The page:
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    19 thoughts on “Korean Sociological Image #5: Kiwis and Blood Types

    1. Yes, the blood type thing is huge in Japan, and popular in Taiwan too, and I had always assumed it got its start in Asia in Japan.

      http://en.wikipedia.org/wiki/Blood_types_in_Japanese_culture

      I think it has more of an effect on daily life than astrology does in 21st-century North America, Europe, etc. (But using either to make decisions about real life makes me really furious–and I say that as someone who has type A blood and stands to benefit from the superstition!)

    2. I was chatting once with a korean guy and he couldn’t believe me that I have absolutely no idea what blood type I am and neither does my mom. I think this was a real cultural shock for both of us.
      There is even a movie discriminating type B. “My boyfriend is type B” or something like that…but refusing to date someone is just too much.

    3. Looks like the photo editor couldn’t figure out how to extend the left leg, too. It’s not an optical illusion. I actually measured with a ruler, taking into account the bend of the left leg.

      • I think it has more of an effect on daily life than astrology does in 21st-century North America, Europe, etc.

        Lily–thanks for reminding me: I wanted to say pretty much the same myself, but forgot. I’ve updated the text accordingly.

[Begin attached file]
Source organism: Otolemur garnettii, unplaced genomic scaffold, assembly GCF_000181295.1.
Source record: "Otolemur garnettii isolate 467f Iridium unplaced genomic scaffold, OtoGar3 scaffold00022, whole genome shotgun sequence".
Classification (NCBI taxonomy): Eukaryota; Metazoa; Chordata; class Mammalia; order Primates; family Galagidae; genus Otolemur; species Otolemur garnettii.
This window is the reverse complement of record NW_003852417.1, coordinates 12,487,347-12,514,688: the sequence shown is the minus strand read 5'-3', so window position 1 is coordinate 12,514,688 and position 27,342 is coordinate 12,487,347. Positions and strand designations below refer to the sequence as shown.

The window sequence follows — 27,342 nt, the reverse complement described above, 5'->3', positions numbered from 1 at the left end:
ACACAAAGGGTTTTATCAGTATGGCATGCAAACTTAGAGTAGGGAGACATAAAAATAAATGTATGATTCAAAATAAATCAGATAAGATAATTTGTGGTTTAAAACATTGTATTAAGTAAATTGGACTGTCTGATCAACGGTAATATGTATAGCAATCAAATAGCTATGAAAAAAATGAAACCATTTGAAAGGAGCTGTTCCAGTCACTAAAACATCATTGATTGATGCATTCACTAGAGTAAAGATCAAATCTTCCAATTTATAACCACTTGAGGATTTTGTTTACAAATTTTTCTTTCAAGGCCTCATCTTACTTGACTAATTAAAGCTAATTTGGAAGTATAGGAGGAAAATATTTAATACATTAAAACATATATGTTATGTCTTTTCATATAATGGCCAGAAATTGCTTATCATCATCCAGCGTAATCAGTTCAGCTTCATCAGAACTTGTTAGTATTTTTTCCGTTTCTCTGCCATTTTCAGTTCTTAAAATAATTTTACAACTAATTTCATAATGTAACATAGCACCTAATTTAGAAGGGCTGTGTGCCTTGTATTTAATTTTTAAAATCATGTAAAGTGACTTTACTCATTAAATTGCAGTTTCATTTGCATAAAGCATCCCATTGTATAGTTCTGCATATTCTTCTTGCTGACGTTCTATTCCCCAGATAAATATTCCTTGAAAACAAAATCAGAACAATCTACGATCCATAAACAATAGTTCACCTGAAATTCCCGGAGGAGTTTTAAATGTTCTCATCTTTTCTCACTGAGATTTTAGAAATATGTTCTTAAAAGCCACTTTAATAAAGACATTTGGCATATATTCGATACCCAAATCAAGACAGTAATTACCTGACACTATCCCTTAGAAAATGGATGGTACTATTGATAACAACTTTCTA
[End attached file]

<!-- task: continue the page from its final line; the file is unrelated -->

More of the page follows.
Yue–I can relate, and only happen to know my own myself because of a minor operation when I was a child. When my wife comes home, I’ll ask her at what age Koreans tend to be tested.

        Sonagi–Surprised I missed that! It’s funny how I didn’t really notice it beforehand, but now that I know that it’s there then I can’t stop looking at it.

        If you haven’t seen it already, you’ll probably be interested in this NYT article on a growing anti-photoshopping movement.

    4. It seems strange to me, even worries me, that Korea doesn’t yet seem to have any common notion that the images of women especially that they see do not really resemble the original model in most cases. Certainly all this stupid photoshopping of photos goes on in other countries, and even if it isn’t showing any sign of stopping, people do seem to be aware that it’s what happens, so they aren’t so easily fooled when they see the photos. But Koreans still seem to accept drastically altered images as that person’s genuine appearance, and I think it does strange things to what goes on inside their head. For such a techno-savvy nation, I wonder why this isn’t a universally known – and criticised – phenomenon.

      • Seamus–I’m not necessarily disagreeing – hell, I’ve complained about Korean’s (relative) lack of critical thinking things on numerous occasions – but let me play devil’s advocate for a moment: on what basis do you say that Koreans don’t seem to realize that many images of models are Photoshopped?